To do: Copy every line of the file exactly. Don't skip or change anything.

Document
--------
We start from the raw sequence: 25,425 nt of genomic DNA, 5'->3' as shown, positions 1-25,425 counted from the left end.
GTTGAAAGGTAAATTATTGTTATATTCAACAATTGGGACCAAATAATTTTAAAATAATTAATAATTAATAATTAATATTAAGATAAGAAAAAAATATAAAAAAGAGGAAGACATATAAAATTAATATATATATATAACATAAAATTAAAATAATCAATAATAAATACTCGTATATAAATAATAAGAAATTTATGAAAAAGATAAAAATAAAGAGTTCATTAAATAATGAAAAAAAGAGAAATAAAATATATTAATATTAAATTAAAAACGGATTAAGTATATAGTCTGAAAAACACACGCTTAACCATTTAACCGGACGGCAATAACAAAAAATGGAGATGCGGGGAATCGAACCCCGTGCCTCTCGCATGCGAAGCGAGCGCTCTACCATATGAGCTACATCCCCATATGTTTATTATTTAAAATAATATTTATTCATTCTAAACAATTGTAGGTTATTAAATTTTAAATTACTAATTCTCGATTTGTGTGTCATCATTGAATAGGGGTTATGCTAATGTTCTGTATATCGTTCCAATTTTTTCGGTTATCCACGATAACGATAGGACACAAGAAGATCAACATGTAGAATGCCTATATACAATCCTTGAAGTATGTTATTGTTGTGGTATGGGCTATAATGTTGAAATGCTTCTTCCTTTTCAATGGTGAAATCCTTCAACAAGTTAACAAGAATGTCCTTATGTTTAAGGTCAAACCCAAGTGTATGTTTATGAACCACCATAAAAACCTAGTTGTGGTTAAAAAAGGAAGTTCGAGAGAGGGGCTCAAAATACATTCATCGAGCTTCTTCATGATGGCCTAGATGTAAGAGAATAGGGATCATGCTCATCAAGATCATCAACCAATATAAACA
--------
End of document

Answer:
We start from the raw sequence: 25,425 nt of genomic DNA, 5'->3' as shown, positions 1-25,425 counted from the left end.
GTTGAAAGGTAAATTATTGTTATATTCAACAATTGGGACCAAATAATTTTAAAATAATTAATAATTAATAATTAATATTAAGATAAGAAAAAAATATAAAAAAGAGGAAGACATATAAAATTAATATATATATATAACATAAAATTAAAATAATCAATAATAAATACTCGTATATAAATAATAAGAAATTTATGAAAAAGATAAAAATAAAGAGTTCATTAAATAATGAAAAAAAGAGAAATAAAATATATTAATATTAAATTAAAAACGGATTAAGTATATAGTCTGAAAAACACACGCTTAACCATTTAACCGGACGGCAATAACAAAAAATGGAGATGCGGGGAATCGAACCCCGTGCCTCTCGCATGCGAAGCGAGCGCTCTACCATATGAGCTACATCCCCATATGTTTATTATTTAAAATAATATTTATTCATTCTAAACAATTGTAGGTTATTAAATTTTAAATTACTAATTCTCGATTTGTGTGTCATCATTGAATAGGGGTTATGCTAATGTTCTGTATATCGTTCCAATTTTTTCGGTTATCCACGATAACGATAGGACACAAGAAGATCAACATGTAGAATGCCTATATACAATCCTTGAAGTATGTTATTGTTGTGGTATGGGCTATAATGTTGAAATGCTTCTTCCTTTTCAATGGTGAAATCCTTCAACAAGTTAACAAGAATGTCCTTATGTTTAAGGTCAAACCCAAGTGTATGTTTATGAACCACCATAAAAACCTAGTTGTGGTTAAAAAAGGAAGTTCGAGAGAGGGGCTCAAAATACATTCATCGAGCTTCTTCATGATGGCCTAGATGTAAGAGAATAGGGATCATGCTCATCAAGATCATCAACCAATATAAACA